FLOODING OF OTTAWA, OHIO PUTNAM COUNTY AUGUST 2007 by VTiMP5

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									FLOODING OF OTTAWA, OHIO
     PUTNAM COUNTY
      AUGUST 2007

           By: BRIAN KISSELL
        INTERNATIONAL STUDIES
     COLLEGE OF ARTS and SCIENCES
       Flood: Know Your Terms
•   Flood Watch:
    Flooding is possible. Tune in to NOAA Weather Radio, commercial radio, or television for
    information.
•   Flash Flood Watch:
    Flash flooding is possible. Be prepared to move to higher ground; listen to NOAA Weather Radio,
    commercial radio, or television for information.
•   Flood Warning:
    Flooding is occurring or will occur soon; if advised to evacuate, do so immediately.
•   Flash Flood Warning:
    A flash flood is occurring; seek higher ground on foot immediately.
•   Floods can take several hours to days to develop. Flash floods can take only a few minutes to
    hours to develop.
•   NOAA (National Oceanic and Atmospheric Administration): Provides timely and precise
    weather, water, and climate forecasts, as well as monitors the environment and
    examines changes in the oceans.
•   NWS (National Weather Service): Provides current official weather warnings,
    observations, and forecasts across the United States.

                              (Terms courtesy of FEMA and Ohio EMA)
NORTHWEST OHIO
  (Maps courtesy of www.answers.com)
    HISTORY OF OTTAWA, OHIO
• In the summer of 1834, Michael Row, arrived with his family. That summer the town
    was surveyed, and Row purchased the first lot, where he erected the Row Tavern.
•   The post office was established in 1837 as Buckeye, since there already was an
    Ottawa. In 1862 it officially became Ottawa. After a fiercely contested battle, which
    lasted several years, the county seat was moved to Ottawa, the geographic center of
    the county.
•   The coming of the railroads made it the transportation center of the county, also. The
    newspaper also moved to Ottawa and became known as the Putnam County
    Sentinel. It is a vigorous weekly paper today.
•   Ottawa’s main occupation would the family farms passed down from generation to
    generation. Most of the industry that was once there have closed there doors and
    shipped the jobs overseas.
•   Today, the actual Village of Ottawa is 3.9 square miles with 0.04 square miles of that
    being water.
•   The population, according to the 2000 U.S. Census Bureau is 4367 people.
•   Ottawa has one high school that shares with a neighboring town, called Ottawa-
    Glandorf High School. Two kindergarten through 8th grade schools, (1) Ottawa Public
    Schools (2) Ss. Peter and Paul Catholic School.
OTTAWA FLOODING
AUGUST 21-25, 2007
         • Pictures are of Main Street in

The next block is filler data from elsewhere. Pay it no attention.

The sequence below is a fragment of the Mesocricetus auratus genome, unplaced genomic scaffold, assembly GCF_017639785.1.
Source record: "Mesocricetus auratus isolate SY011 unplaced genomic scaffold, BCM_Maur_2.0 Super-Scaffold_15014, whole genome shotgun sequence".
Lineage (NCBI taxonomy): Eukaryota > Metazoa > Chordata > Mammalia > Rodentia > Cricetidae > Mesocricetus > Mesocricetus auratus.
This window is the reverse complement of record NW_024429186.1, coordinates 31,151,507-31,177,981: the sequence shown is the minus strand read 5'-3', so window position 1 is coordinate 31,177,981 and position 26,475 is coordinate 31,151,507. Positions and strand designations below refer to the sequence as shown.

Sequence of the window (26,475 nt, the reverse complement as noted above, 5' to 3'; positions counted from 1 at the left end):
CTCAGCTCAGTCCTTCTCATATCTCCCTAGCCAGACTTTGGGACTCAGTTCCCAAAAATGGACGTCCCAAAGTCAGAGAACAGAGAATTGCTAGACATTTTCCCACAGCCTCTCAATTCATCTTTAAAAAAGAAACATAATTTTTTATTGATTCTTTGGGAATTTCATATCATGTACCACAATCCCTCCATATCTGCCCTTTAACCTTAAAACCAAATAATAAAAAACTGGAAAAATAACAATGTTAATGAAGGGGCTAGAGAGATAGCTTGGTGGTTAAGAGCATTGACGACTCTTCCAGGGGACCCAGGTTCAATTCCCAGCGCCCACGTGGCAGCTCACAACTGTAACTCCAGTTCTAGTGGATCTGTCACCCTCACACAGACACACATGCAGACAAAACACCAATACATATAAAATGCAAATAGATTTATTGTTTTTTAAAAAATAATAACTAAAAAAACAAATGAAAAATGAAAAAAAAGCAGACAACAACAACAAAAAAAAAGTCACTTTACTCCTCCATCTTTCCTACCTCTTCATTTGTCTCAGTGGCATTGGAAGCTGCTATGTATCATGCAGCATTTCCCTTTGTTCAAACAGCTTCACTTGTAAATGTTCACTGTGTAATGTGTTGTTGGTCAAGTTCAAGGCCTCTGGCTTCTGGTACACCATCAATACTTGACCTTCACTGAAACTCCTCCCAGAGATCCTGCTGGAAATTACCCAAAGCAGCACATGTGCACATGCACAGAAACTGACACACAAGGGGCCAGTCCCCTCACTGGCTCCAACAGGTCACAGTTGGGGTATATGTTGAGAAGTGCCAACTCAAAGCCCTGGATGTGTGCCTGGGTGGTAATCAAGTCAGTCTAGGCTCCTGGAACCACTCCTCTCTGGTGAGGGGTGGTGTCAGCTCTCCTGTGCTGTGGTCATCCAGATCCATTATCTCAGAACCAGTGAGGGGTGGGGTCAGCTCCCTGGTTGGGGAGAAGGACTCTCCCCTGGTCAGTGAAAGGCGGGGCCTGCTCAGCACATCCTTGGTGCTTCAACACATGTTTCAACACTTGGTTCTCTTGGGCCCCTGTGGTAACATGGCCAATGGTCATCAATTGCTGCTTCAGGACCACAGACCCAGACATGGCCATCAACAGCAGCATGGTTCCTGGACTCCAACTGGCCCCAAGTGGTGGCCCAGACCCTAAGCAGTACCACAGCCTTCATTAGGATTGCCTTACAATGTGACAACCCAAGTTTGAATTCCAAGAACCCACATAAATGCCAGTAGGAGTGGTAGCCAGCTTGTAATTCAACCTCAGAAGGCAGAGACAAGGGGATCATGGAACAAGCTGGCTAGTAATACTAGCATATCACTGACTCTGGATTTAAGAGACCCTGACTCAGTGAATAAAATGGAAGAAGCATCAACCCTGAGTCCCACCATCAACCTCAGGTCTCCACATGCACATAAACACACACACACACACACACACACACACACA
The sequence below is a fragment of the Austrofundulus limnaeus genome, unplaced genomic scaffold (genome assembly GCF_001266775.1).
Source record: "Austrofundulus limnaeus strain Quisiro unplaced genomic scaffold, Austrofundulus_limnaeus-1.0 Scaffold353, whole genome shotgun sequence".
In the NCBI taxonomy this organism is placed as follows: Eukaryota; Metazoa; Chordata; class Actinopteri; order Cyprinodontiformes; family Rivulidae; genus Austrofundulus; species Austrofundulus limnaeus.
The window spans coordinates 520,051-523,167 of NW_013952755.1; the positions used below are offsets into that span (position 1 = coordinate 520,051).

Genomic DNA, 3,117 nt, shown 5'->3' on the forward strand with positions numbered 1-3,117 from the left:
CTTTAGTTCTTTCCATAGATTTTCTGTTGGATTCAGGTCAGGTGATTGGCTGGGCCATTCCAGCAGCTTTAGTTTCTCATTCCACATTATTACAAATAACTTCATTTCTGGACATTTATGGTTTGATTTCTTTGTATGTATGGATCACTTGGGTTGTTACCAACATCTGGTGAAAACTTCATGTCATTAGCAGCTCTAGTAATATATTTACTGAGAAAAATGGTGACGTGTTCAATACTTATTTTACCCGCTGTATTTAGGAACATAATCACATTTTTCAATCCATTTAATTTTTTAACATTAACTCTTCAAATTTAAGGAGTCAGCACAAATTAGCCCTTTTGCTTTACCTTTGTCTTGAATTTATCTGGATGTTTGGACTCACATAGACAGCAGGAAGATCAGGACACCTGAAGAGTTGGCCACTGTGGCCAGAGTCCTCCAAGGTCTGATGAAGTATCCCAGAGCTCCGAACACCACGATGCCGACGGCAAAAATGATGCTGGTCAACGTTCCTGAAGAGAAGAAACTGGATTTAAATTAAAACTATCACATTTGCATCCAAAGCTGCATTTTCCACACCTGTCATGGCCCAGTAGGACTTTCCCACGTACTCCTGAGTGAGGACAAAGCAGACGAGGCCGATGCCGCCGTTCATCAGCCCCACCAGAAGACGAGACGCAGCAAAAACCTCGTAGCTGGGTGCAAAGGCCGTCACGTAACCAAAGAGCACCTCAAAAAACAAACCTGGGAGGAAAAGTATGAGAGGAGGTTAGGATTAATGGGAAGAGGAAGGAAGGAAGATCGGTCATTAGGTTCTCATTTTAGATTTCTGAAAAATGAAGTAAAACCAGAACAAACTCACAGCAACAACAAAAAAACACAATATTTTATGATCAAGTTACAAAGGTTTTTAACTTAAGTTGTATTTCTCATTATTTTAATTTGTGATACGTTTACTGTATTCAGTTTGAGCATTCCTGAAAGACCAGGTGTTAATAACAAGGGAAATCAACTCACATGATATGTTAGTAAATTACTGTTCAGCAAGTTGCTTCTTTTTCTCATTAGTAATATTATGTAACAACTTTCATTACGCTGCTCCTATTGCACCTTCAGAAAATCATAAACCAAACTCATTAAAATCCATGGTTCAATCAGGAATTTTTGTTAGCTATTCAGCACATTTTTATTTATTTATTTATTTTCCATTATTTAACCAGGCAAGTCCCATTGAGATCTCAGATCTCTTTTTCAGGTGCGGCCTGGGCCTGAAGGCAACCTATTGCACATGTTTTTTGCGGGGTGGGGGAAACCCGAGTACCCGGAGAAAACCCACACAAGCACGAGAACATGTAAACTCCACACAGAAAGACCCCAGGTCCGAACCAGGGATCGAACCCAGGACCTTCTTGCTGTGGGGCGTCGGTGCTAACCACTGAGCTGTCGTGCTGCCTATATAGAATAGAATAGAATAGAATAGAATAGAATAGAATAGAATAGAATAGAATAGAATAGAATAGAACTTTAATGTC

downtown Ottawa. Many
           businesses were affected by
           the flooding. As you can see
           from the pictures many of
           those business needed to be
           closed for an extended period
           of time to repair the damages
           from the flood. If you look
           close enough you can see a
           plant in a pot floating in the
           middle of Main Street by the
           railroad crossing barrier arm.
         • (Pictures courtesy of
           www.accessottawa.com)
               OTTAWA FLOODING
               AUGUST 21-25, 2007
• (Top Left) Picture is of the
   Baltimore and Ohio Railroad
   tracks that cross Main Street in
   downtown Ottawa. By the
   pictures you can tell that the
   flooding even affected the
   passage of the trains.

• (Bottom Left) Some of the
  houses close to the Blanchard
  River had to be evacuated by
  helicopter when boats were
  unable to reach them.
• (Pictures courtesy of
  www.accessottawa.com)
  PUBLIC SCHOOL OFFICIALS HELP OUT FLOODED
PAROCHIAL SCHOOL STUDENTS BY SHARING SCHOOL
         CLASSROOMS AND GYMNASIUM


                      • (Top Left) Students from Ss.
                         Peter and Paul Junior High have
                         class in a makeshift classroom in
                         Ottawa-Glandorf’s High School
                         gymnasium.

                      • (Bottom Left) William Kuhlman,
                         principal of Ss. Peter and Paul,
                         said the public schools’ help has
                         been most welcome. ‘They’re our
                         neighbors,’ said Denise Phillips,
                         principal of Ottawa Elementary.
                         ( THE BLADE/DAVE ZAPOTOSKY )

                      • (Pictures courtesy of
                         www.accessottawa.com)
    FACTS OF THE FLOOD FOR
      AUGUST 21-25, 2007



• TOTAL RAINFALL
• TOTAL DAMAGES IN $$$ TO
  HOMEOWNERS AND LOCAL BUSINESSES
• FEMA AND SBA AID TO VICTIMS
   JUST 6 MONTHS LATER
MORE FLOODING FOR OTTAWA
     FEBRUARY 6-8, 2008
   (Pictures courtesy of www.accessottawa.com)
        FACTS OF THE FLOOD FOR
          FEBRUARY 6-8, 2008



• The Blanchard River in Ottawa crested Thursday at 29.34 feet, more
  than six feet above the 23-foot flood stage.
• The flood in August 2007 was much more damaging and the worst
  since 1913.




                  (Information gathered from www.cresent-news.com)
             WHAT NEXT?

• Over the next five years the United States
 Army Corps of Engineers will be
 conducting studies, designing, planning,
 and building what is needed to prevent
 future flooding. They estimate spending
 between $90-$93 million for flood
 mitigation projects.

								
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